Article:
Lawmakers push testifiers for evidence of voter fraud but come up empty-handed
A seemingly harmless bill considered by the Wyoming Legislature's Corporations Committee Friday, Oct. 14, inspired significant debate surrounding allegations of voter fraud.
The proposed bill would codify the election equipment guidelines Wyoming already follows — and which are already followed by every other state.
"This doesn't really establish anything new," Wyoming’s Election Director Kai Schon said. "It really just simply protects that process by codifying it."
But when lawmakers discussed the bill Friday, it set off a lengthy debate surrounding allegations of voter fraud.
Several public commenters derided the bill, arguing that electronic vote-counting systems weren't safe and shouldn't be used and advocating for a hand-count.
Richard Ong, an Evanston attorney with a group called Choose Liberty Now, claimed that recent instances of voter fraud underlined the need for more secure elections. But Senator Cale Case pushed him for evidence.
"So, I think the problem is there are a lot of allegations but there seems to be no proof," Case said. "Do you have any proof that the Wyoming ballot process is flawed?"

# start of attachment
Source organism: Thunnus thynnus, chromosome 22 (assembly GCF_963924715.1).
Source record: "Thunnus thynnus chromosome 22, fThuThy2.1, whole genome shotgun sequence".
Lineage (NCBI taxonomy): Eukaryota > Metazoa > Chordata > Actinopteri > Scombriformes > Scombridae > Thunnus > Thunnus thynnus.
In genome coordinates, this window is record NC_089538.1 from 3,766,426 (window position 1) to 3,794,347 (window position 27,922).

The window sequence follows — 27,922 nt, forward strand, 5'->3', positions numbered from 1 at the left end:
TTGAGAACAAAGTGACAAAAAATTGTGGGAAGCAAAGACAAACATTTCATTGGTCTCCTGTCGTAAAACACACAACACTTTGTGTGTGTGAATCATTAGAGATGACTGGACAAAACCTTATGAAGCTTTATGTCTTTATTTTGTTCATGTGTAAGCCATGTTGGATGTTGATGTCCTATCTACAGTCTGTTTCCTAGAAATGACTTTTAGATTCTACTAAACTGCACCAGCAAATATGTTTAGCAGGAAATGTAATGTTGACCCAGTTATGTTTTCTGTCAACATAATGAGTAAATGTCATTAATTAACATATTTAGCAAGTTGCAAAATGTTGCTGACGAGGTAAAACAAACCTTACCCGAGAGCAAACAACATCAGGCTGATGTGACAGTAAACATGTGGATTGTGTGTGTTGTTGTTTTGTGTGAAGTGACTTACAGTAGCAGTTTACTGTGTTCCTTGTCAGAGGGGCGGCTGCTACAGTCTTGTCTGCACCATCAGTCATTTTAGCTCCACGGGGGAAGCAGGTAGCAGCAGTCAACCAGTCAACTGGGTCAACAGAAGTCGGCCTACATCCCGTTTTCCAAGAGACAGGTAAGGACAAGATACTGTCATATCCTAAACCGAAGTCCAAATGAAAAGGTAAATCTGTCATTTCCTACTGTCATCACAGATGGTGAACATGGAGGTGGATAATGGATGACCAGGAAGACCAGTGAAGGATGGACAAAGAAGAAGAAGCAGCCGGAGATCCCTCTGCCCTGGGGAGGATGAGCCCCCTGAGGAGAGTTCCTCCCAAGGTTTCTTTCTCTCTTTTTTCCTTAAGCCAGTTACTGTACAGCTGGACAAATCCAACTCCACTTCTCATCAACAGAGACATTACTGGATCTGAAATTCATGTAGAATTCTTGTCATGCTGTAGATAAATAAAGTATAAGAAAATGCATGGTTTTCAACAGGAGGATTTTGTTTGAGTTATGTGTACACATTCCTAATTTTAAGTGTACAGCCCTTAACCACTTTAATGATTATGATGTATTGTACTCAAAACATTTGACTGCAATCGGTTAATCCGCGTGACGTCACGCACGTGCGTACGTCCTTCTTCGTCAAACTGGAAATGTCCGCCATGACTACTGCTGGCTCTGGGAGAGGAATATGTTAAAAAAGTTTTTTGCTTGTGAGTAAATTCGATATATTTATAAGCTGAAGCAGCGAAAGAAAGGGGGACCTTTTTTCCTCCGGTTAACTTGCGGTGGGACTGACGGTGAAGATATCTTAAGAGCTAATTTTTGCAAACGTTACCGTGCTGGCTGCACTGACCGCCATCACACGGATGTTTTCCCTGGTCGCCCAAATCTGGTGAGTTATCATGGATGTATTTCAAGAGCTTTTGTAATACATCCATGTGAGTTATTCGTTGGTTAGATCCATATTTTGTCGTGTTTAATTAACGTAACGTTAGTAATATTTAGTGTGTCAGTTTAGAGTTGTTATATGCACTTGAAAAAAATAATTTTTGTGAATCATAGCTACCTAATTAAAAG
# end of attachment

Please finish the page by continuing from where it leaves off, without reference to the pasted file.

But Ong could not provide substantiated examples.
"I do not sir," he said. "I am not aware of any indications that the Wyoming electoral process is compromised in any way."
Others drew on personal anecdotes and gut feelings to justify their opposition to the bill or advocacy for paper ballots.
Kathy Russell, executive director of the Wyoming Republican Party, claimed three people had admitted to her they had committed voter fraud by voting in multiple states during the 2020 election.
Senator Cale Case pushed her for details, but Russell could not provide any further information.
"Mrs. Russell, in the cases where three people told you that they committed ballot fraud, did you report that to anyone?" he asked.
"No," she said. "They wouldn’t give me their names."
The bill advanced out of committee on a 12-1 vote. It can now head to the full legislature for further consideration during the next session.